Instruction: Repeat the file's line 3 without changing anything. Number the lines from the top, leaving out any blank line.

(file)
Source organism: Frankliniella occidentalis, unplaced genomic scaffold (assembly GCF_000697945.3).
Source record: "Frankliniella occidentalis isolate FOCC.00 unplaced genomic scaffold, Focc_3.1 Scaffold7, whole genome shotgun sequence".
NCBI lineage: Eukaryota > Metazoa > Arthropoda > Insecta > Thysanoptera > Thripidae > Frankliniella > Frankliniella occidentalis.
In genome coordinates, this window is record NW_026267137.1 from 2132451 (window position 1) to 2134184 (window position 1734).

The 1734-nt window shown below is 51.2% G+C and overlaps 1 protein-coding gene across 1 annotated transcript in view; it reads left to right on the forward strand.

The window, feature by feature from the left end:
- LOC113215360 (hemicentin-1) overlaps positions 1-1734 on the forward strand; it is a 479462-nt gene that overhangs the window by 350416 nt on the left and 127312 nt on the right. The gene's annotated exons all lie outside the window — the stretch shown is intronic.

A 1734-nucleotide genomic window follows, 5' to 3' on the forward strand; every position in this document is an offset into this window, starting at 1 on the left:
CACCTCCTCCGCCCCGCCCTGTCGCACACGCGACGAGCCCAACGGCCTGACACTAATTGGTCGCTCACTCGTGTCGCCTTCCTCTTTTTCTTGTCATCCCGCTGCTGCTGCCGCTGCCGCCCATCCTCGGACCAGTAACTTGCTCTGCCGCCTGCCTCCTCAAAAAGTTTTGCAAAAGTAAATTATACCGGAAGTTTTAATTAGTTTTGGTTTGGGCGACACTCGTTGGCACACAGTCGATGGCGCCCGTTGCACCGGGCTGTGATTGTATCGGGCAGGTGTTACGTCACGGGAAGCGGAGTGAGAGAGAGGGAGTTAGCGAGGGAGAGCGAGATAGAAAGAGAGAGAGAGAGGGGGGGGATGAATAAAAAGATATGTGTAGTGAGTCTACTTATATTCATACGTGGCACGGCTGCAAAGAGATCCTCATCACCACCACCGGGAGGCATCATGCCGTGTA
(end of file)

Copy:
NCBI lineage: Eukaryota > Metazoa > Arthropoda > Insecta > Thysanoptera > Thripidae > Frankliniella > Frankliniella occidentalis.